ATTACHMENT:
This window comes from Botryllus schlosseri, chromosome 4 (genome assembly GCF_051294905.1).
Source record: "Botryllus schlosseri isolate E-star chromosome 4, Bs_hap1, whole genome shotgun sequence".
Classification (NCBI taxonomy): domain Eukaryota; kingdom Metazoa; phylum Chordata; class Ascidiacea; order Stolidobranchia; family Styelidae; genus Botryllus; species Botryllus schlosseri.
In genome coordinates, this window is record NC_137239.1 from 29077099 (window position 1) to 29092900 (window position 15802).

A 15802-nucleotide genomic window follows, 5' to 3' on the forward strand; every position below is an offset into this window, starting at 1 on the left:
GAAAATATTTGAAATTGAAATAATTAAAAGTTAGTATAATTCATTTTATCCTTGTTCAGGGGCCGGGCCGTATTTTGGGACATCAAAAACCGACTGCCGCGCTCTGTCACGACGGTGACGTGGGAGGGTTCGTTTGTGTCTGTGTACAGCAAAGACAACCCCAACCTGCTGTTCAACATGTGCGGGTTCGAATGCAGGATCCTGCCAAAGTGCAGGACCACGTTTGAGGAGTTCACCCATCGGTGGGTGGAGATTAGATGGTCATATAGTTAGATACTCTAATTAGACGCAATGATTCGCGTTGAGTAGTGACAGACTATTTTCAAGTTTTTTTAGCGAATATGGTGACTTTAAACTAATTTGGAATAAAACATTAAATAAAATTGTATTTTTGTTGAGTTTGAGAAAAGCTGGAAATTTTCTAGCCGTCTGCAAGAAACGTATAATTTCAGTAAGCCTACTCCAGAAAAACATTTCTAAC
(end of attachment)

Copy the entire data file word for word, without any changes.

This window comes from Botryllus schlosseri, chromosome 4 (genome assembly GCF_051294905.1).
Source record: "Botryllus schlosseri isolate E-star chromosome 4, Bs_hap1, whole genome shotgun sequence".
Classification (NCBI taxonomy): domain Eukaryota; kingdom Metazoa; phylum Chordata; class Ascidiacea; order Stolidobranchia; family Styelidae; genus Botryllus; species Botryllus schlosseri.
In genome coordinates, this window is record NC_137239.1 from 29077099 (window position 1) to 29092900 (window position 15802).

A 15802-nucleotide genomic window follows, 5' to 3' on the forward strand; every position below is an offset into this window, starting at 1 on the left:
GAAAATATTTGAAATTGAAATAATTAAAAGTTAGTATAATTCATTTTATCCTTGTTCAGGGGCCGGGCCGTATTTTGGGACATCAAAAACCGACTGCCGCGCTCTGTCACGACGGTGACGTGGGAGGGTTCGTTTGTGTCTGTGTACAGCAAAGACAACCCCAACCTGCTGTTCAACATGTGCGGGTTCGAATGCAGGATCCTGCCAAAGTGCAGGACCACGTTTGAGGAGTTCACCCATCGGTGGGTGGAGATTAGATGGTCATATAGTTAGATACTCTAATTAGACGCAATGATTCGCGTTGAGTAGTGACAGACTATTTTCAAGTTTTTTTAGCGAATATGGTGACTTTAAACTAATTTGGAATAAAACATTAAATAAAATTGTATTTTTGTTGAGTTTGAGAAAAGCTGGAAATTTTCTAGCCGTCTGCAAGAAACGTATAATTTCAGTAAGCCTACTCCAGAAAAACATTTCTAAC